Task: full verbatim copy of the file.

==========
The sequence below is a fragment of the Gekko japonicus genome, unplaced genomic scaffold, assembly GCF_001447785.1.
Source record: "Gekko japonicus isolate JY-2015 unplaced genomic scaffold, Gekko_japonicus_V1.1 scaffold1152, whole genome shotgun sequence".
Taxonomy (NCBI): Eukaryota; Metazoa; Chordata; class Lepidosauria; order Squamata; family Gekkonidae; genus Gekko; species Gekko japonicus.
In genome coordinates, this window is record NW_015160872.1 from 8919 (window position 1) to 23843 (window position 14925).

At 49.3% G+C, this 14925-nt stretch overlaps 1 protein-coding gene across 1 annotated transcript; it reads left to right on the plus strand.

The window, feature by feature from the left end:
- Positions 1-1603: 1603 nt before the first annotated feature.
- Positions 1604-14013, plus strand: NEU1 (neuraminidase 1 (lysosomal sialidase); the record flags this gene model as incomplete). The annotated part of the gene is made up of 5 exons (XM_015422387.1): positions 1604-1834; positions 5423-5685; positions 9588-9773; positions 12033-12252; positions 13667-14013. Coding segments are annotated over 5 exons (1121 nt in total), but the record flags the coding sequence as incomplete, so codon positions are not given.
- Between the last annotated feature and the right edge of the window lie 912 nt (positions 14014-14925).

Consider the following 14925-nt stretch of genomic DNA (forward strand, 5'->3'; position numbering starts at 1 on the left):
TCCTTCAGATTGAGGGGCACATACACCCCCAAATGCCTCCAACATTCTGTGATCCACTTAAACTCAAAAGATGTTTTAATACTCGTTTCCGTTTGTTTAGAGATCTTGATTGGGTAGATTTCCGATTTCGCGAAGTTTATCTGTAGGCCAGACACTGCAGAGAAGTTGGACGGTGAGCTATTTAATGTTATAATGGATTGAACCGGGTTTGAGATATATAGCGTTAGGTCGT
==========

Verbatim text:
The sequence below is a fragment of the Gekko japonicus genome, unplaced genomic scaffold, assembly GCF_001447785.1.
Source record: "Gekko japonicus isolate JY-2015 unplaced genomic scaffold, Gekko_japonicus_V1.1 scaffold1152, whole genome shotgun sequence".
Taxonomy (NCBI): Eukaryota; Metazoa; Chordata; class Lepidosauria; order Squamata; family Gekkonidae; genus Gekko; species Gekko japonicus.
In genome coordinates, this window is record NW_015160872.1 from 8919 (window position 1) to 23843 (window position 14925).

At 49.3% G+C, this 14925-nt stretch overlaps 1 protein-coding gene across 1 annotated transcript; it reads left to right on the plus strand.

The window, feature by feature from the left end:
- Positions 1-1603: 1603 nt before the first annotated feature.
- Positions 1604-14013, plus strand: NEU1 (neuraminidase 1 (lysosomal sialidase); the record flags this gene model as incomplete). The annotated part of the gene is made up of 5 exons (XM_015422387.1): positions 1604-1834; positions 5423-5685; positions 9588-9773; positions 12033-12252; positions 13667-14013. Coding segments are annotated over 5 exons (1121 nt in total), but the record flags the coding sequence as incomplete, so codon positions are not given.
- Between the last annotated feature and the right edge of the window lie 912 nt (positions 14014-14925).

Consider the following 14925-nt stretch of genomic DNA (forward strand, 5'->3'; position numbering starts at 1 on the left):
TCCTTCAGATTGAGGGGCACATACACCCCCAAATGCCTCCAACATTCTGTGATCCACTTAAACTCAAAAGATGTTTTAATACTCGTTTCCGTTTGTTTAGAGATCTTGATTGGGTAGATTTCCGATTTCGCGAAGTTTATCTGTAGGCCAGACACTGCAGAGAAGTTGGACGGTGAGCTATTTAATGTTATAATGGATTGAACCGGGTTTGAGATATATAGCGTTAGGTCGT